Is it taboo to talk about our careers?

We started the week off by talking about why business analysts get stuck. What I learned from you was that this tends to be a taboo topic. I was surprised at first, but after further reflection it’s starting to make sense. In my private conversations with business analysts, I hear about this all the time. I guess I don’t see many people uploading videos and sharing their stories. 🙂

Do you find it taboo to talk about your career? And if so, why?

On some levels, I get this. We don’t always have a sense of security around talking with the people we work with about our careers. We might not know if they have our best interest at heart or we might in fact know that they do not. Even if we trust them, we might fear looking stupid, uninformed, or feel we’re wasting their time. There have definitely been situations where I have not talked to my manager about my stuckness.  In fact, looking back, it was more likely that I did not talk to my manager, but instead confided in my friends, family, and a few trusted colleagues for help and direction.

Sometimes I also tried to go it alone. I turned to books and online resources for information about the situation and took the initiative to apply what I was learning to my current situation. Some of these ideas worked wonders, others fell flat.

I imagine that many of you are also like me. Maybe this is why webinars are so popular for business analysts right now. We get to learn in relative anonymity from a real person who often is sympathetic with our situation.

As business analysts we tend to like to prepare. We analyze. We think. We over-analyze and over-think. And so maybe we get ourselves stuck because we feel we need to come up with the answer on our own when the easiest way to come up with the answer might just be to ask. We do this with our stakeholders too, don’t we. Sometimes forgetting to ask the elicitation questions and instead make a few unstated assumptions and jump into analysis? We don’t like to admit this happens, but our tendency to be prepared and want to have all the answers makes this one of those “gotcha” mistakes that surfaces now and then.

I can sympathize. When it comes to your careers, you may indeed think you need to do it all yourself. There may be some real risks in asking for help. Or, there may be some perceived risks that, if you explore them, are not really that bad.

I’m not going to tell you to change this way of doing things. That would be a double-standard because I know that I’m not doing that on a regular basis. But I am looking for a bit of validation that I am understanding the issue from your perspective. Do you find it’s taboo to talk about your career? And, if so, have you uncovered ways to successfully work around this issue?

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Comments

  1. Great thoughts Doug. I think it’s a great point to raise that sometimes career aspirations (or frustrations) we share in presumed confidence are not completely so. Truly trusted colleagues or those distant enough from your current situation to present little risk are relatively rare. But through sharing in confidence, I agree, we get validation, support, and input. There’s definitely a balance to be struck.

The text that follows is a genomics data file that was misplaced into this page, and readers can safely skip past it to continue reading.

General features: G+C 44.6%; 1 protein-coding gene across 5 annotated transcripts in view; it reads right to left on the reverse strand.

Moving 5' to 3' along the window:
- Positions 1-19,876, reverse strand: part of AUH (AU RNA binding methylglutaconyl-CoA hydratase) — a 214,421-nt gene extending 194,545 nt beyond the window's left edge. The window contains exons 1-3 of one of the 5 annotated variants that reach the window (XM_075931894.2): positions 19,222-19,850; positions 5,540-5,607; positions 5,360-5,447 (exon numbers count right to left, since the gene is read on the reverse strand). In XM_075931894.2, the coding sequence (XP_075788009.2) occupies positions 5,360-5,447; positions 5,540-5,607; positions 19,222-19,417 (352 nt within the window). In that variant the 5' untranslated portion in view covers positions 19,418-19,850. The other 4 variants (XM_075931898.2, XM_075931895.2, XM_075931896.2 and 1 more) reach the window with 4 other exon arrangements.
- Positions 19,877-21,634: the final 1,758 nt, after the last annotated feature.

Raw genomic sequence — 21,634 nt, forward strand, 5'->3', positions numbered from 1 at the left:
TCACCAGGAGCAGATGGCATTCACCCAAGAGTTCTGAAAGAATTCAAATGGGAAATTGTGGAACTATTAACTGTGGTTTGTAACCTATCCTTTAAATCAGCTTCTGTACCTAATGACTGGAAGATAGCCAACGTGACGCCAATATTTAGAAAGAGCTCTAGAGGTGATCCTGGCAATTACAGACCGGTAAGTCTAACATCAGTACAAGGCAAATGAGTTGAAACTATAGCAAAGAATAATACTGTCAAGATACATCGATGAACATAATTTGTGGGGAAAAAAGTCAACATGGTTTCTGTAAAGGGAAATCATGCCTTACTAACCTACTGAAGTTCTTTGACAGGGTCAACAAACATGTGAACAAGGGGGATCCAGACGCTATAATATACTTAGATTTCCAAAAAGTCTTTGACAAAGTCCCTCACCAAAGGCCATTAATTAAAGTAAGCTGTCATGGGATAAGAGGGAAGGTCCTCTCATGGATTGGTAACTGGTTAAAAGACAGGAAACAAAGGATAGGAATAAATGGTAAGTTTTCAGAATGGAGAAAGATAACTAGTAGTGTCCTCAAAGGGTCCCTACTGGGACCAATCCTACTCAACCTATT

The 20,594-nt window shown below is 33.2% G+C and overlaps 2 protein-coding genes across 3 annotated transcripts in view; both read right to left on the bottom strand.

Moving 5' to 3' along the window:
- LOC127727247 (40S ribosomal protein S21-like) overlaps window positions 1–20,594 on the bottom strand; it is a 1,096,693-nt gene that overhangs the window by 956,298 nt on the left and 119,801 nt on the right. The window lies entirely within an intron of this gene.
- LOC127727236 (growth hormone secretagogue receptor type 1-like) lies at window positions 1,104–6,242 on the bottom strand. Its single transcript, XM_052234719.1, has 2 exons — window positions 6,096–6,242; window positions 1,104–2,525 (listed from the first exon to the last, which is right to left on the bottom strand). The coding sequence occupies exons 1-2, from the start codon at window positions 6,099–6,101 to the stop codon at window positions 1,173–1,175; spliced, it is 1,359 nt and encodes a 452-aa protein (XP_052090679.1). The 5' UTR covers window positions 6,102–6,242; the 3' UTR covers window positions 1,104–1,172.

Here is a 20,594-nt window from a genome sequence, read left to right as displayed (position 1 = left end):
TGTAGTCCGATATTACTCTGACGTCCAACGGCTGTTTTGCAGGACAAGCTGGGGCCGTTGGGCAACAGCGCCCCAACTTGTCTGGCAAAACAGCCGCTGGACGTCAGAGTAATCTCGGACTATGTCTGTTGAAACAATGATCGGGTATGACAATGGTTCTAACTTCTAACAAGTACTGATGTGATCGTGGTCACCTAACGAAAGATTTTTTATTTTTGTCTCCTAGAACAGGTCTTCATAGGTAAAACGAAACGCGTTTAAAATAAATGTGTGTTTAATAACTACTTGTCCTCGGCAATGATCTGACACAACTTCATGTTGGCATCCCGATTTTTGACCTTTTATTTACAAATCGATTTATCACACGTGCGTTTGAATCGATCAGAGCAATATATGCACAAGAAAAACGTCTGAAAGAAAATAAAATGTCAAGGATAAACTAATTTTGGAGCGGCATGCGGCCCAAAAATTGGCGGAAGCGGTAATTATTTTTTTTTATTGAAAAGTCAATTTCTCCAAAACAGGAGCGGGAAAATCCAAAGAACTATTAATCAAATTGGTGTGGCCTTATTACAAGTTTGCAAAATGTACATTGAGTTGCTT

One thing I heard from a recent potential mentee was that friends and family were providing a lot of personal support as she explore a career change, but they didn’t understand business analysis. So it was tough to get professional support from those who were not peers. I must say I feel in the same boat and it’s been great having this community to rely on for input and advice.

    Laura

  2. While every situation in the workplace is different, I’ve tried to use the rule that if I say something to another person about my career and that particular comment got back to my employer, I would not have the least hesitation repeating it face to face. There are some exceptions in which I will share more in depth realizations or lessons with people that I trust the most; but when speaking to those I know only causally, I follow this rule….or try to.

    I thought about this rule when I heard someone advise me about gambling…uh…I mean investing… in the stock market. I was told to only invest what I could live with losing forever, and I found that to be pretty good and multi-faceted advice.

    That being said, I DO think that we should talk about our careers with our peers, mentors, friends, dogs, and the like. Only by exposing our concerns (good or bad) can we find validation that we are dealing with them appropriately or uncover new paths to success. As adults, our careers are also many times a large part of defining at least a piece of who we are (remember not to let your career BE who you are…;o)….), so our happiness in them is important.

    My two cents.

  3. Thanks for the input Felicia. I do think that talking to friends is a great way to obtain perspective on your career goals without endangering your credibility or employment situation.

    Laura

  4. Laura,

    I have taken the same route when it comes to choosing the people I speak to about my career. My friends know the most about my career plans. I think back to my last job, and I definitely chose with care who I revealed my plans and concerns to. Trust is such a huge factor.

    There also may be a fear factor (sorry for the cheesy TV title pun) involved. Fear of losing one’s employment position or credibility if comments are spilled over into the rumor mill.

    I have not yet uncovered a successful work around. I”m not quite sure how to lift that taboo. I think speaking to the BA community, as you are doing here, is a great way to start. 🙂

    ~ Felicia

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